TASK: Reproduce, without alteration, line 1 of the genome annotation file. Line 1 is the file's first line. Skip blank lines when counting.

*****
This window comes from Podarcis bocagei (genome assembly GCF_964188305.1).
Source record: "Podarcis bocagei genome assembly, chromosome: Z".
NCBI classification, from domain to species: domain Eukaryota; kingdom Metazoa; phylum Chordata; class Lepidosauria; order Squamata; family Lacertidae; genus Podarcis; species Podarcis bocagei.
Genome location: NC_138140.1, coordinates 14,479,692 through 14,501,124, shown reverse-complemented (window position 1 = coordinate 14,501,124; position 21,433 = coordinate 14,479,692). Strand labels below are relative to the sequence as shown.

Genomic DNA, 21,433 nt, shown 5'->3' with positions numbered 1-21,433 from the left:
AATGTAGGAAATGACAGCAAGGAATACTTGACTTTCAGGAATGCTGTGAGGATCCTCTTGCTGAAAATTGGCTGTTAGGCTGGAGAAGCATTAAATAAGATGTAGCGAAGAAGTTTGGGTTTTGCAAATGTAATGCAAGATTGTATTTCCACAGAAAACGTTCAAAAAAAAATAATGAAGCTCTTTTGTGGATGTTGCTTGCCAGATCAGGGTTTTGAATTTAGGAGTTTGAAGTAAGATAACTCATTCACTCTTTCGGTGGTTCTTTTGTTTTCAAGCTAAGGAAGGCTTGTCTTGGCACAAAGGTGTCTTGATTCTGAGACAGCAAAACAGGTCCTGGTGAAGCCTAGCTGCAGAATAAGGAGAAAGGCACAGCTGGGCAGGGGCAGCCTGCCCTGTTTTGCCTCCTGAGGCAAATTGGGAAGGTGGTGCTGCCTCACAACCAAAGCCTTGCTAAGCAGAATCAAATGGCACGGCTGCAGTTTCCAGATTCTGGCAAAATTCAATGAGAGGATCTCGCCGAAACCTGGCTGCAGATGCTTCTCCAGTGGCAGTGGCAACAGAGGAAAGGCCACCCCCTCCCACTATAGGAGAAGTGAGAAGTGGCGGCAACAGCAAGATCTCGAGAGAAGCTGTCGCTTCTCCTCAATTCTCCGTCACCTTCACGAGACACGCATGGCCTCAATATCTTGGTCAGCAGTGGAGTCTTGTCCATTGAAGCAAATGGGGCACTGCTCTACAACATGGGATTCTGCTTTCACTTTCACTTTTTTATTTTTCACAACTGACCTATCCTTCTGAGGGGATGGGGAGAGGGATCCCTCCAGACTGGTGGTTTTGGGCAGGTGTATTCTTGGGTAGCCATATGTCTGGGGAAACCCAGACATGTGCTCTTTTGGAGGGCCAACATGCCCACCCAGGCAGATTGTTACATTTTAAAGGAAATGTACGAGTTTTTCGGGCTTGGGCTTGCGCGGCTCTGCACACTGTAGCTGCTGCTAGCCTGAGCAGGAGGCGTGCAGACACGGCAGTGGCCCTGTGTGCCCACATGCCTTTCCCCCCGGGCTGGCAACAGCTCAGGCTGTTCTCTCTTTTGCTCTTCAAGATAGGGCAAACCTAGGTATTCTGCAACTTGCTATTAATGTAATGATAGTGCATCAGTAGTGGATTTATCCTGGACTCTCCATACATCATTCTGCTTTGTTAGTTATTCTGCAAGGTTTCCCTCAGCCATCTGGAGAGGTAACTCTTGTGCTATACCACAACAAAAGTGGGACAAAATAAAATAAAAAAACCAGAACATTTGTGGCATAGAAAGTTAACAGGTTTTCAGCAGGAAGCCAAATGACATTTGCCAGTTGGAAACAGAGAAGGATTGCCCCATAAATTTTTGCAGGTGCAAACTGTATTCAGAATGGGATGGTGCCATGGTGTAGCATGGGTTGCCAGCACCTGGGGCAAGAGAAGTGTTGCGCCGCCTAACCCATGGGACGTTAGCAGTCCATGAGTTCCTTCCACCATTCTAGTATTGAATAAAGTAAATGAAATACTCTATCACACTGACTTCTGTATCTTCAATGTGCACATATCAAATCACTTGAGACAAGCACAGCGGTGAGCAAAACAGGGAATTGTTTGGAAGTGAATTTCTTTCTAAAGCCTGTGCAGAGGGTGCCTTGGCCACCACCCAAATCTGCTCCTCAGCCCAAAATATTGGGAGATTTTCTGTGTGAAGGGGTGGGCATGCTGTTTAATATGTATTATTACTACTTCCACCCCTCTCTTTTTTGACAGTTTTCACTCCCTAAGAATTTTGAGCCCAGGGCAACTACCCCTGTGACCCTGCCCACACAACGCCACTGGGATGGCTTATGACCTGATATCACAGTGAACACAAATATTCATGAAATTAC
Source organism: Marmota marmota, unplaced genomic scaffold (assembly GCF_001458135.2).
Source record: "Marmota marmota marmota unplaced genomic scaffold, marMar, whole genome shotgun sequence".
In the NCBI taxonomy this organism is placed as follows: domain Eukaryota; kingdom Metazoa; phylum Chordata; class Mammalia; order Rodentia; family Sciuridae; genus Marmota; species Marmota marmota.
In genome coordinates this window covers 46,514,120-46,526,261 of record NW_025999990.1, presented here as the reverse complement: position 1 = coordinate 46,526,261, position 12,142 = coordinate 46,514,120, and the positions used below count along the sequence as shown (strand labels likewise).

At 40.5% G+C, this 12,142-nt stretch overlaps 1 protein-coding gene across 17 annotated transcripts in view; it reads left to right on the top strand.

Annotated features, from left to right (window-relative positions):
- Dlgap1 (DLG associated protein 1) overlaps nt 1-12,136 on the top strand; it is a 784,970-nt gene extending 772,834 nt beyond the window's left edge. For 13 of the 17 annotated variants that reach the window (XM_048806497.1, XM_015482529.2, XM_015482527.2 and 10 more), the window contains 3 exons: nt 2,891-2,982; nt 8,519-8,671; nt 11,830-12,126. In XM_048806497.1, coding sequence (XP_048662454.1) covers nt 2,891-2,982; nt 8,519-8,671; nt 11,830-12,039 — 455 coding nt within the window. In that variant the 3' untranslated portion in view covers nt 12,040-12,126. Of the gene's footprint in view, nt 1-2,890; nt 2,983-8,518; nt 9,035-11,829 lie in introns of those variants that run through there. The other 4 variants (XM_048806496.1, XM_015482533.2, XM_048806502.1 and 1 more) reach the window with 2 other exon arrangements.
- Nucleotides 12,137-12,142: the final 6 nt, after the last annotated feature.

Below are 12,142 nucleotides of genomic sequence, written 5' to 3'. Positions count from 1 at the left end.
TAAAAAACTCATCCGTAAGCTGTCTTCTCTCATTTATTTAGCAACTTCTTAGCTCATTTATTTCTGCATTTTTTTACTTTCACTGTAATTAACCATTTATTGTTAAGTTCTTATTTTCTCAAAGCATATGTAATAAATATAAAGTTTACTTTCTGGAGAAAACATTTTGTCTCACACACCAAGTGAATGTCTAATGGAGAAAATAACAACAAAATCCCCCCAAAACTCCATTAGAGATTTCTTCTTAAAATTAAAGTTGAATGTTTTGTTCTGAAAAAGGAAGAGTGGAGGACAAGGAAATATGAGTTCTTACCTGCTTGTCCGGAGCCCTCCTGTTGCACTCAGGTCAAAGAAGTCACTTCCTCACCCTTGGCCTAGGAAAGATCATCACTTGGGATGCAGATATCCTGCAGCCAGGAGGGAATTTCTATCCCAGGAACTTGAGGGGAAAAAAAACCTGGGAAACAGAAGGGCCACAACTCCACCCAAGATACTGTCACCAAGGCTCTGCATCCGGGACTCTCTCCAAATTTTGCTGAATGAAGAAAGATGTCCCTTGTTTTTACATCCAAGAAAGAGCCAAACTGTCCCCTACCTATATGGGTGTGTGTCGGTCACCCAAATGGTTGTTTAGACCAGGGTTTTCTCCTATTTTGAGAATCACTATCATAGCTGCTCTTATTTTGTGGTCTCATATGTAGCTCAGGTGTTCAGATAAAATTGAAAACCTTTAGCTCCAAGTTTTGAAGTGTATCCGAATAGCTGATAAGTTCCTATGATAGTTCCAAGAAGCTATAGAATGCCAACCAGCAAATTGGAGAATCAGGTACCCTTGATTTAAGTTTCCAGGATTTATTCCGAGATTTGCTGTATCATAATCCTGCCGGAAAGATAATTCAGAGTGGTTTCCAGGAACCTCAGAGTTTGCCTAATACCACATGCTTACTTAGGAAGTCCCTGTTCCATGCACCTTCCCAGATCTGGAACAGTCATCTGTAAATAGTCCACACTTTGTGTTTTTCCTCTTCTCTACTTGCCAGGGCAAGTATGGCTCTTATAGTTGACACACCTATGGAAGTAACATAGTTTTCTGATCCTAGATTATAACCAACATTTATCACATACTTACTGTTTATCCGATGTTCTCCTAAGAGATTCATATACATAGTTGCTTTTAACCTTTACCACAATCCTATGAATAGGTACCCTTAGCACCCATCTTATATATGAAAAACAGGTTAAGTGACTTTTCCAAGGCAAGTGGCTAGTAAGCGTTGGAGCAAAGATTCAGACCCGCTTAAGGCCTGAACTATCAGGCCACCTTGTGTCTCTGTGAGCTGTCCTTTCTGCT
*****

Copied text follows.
This window comes from Podarcis bocagei (genome assembly GCF_964188305.1).